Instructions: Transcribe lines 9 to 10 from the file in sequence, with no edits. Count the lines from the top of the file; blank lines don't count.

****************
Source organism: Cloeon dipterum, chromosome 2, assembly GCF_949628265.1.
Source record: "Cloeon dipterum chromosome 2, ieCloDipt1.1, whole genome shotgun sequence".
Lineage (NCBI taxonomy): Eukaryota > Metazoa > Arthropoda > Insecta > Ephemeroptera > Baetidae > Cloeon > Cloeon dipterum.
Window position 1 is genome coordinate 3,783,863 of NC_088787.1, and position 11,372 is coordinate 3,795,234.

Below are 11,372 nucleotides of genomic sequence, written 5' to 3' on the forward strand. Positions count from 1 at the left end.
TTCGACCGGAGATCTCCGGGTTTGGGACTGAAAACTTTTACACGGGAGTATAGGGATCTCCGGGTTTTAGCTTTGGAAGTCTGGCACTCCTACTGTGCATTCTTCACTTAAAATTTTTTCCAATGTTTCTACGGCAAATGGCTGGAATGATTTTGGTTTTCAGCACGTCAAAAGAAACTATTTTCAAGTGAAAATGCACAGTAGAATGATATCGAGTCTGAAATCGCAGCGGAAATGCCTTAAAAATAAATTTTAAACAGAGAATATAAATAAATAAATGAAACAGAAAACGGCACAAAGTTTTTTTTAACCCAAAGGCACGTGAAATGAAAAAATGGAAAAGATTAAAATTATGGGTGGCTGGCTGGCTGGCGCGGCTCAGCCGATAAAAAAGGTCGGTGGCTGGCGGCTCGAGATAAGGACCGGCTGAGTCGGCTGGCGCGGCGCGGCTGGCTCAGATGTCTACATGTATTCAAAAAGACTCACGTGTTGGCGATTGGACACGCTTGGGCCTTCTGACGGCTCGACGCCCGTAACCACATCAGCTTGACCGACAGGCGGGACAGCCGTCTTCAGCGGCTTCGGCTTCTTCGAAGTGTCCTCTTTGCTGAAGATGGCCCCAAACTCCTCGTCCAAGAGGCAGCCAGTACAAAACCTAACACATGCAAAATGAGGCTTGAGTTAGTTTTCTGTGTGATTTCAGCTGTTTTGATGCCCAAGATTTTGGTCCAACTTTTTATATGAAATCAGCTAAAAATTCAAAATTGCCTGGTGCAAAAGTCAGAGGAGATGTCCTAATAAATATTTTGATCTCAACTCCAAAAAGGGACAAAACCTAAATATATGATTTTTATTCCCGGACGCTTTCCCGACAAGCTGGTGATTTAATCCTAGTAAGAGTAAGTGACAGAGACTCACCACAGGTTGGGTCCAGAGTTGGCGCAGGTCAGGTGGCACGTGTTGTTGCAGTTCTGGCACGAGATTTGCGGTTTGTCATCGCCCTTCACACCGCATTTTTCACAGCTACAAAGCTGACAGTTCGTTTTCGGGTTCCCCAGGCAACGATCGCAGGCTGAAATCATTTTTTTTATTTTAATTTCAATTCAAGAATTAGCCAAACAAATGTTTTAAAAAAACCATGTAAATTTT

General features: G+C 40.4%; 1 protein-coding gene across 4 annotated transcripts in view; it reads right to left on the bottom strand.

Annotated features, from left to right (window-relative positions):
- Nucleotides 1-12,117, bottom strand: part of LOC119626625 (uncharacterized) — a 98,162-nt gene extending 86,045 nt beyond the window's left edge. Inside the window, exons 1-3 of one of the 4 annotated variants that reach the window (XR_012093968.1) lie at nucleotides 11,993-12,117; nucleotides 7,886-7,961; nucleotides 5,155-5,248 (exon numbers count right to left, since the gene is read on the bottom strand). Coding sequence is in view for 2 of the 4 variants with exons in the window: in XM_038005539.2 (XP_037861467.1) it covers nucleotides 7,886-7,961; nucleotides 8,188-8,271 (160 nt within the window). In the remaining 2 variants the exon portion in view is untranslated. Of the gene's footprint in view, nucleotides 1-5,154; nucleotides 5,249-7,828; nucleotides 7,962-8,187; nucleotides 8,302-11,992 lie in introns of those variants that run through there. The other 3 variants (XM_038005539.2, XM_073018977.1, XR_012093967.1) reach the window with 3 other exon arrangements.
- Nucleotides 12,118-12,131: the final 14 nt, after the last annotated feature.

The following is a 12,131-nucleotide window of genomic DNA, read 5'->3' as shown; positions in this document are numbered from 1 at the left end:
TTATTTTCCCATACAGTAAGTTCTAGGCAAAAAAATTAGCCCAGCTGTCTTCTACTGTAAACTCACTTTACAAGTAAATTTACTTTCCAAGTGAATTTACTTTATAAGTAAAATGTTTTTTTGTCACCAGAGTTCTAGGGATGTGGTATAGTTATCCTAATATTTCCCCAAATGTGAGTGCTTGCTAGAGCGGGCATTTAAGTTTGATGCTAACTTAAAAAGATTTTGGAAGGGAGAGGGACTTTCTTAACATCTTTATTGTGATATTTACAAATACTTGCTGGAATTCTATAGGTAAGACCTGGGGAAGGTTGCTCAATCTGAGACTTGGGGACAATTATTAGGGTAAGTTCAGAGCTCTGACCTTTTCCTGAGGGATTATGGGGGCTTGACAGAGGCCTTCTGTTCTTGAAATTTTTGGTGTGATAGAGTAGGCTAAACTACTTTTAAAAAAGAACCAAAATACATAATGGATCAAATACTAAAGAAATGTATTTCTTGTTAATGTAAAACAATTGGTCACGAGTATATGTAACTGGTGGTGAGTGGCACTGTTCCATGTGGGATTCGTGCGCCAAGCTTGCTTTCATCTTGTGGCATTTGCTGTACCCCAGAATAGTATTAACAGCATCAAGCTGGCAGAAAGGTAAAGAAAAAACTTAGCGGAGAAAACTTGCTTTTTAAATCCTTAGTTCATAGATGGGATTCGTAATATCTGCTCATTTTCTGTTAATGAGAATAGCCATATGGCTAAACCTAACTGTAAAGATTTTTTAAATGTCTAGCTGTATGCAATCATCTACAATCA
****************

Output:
- Nucleotides 1-12,117, bottom strand: part of LOC119626625 (uncharacterized) — a 98,162-nt gene extending 86,045 nt beyond the window's left edge. Inside the window, exons 1-3 of one of the 4 annotated variants that reach the window (XR_012093968.1) lie at nucleotides 11,993-12,117; nucleotides 7,886-7,961; nucleotides 5,155-5,248 (exon numbers count right to left, since the gene is read on the bottom strand). Coding sequence is in view for 2 of the 4 variants with exons in the window: in XM_038005539.2 (XP_037861467.1) it covers nucleotides 7,886-7,961; nucleotides 8,188-8,271 (160 nt within the window). In the remaining 2 variants the exon portion in view is untranslated. Of the gene's footprint in view, nucleotides 1-5,154; nucleotides 5,249-7,828; nucleotides 7,962-8,187; nucleotides 8,302-11,992 lie in introns of those variants that run through there. The other 3 variants (XM_038005539.2, XM_073018977.1, XR_012093967.1) reach the window with 3 other exon arrangements.
- Nucleotides 12,118-12,131: the final 14 nt, after the last annotated feature.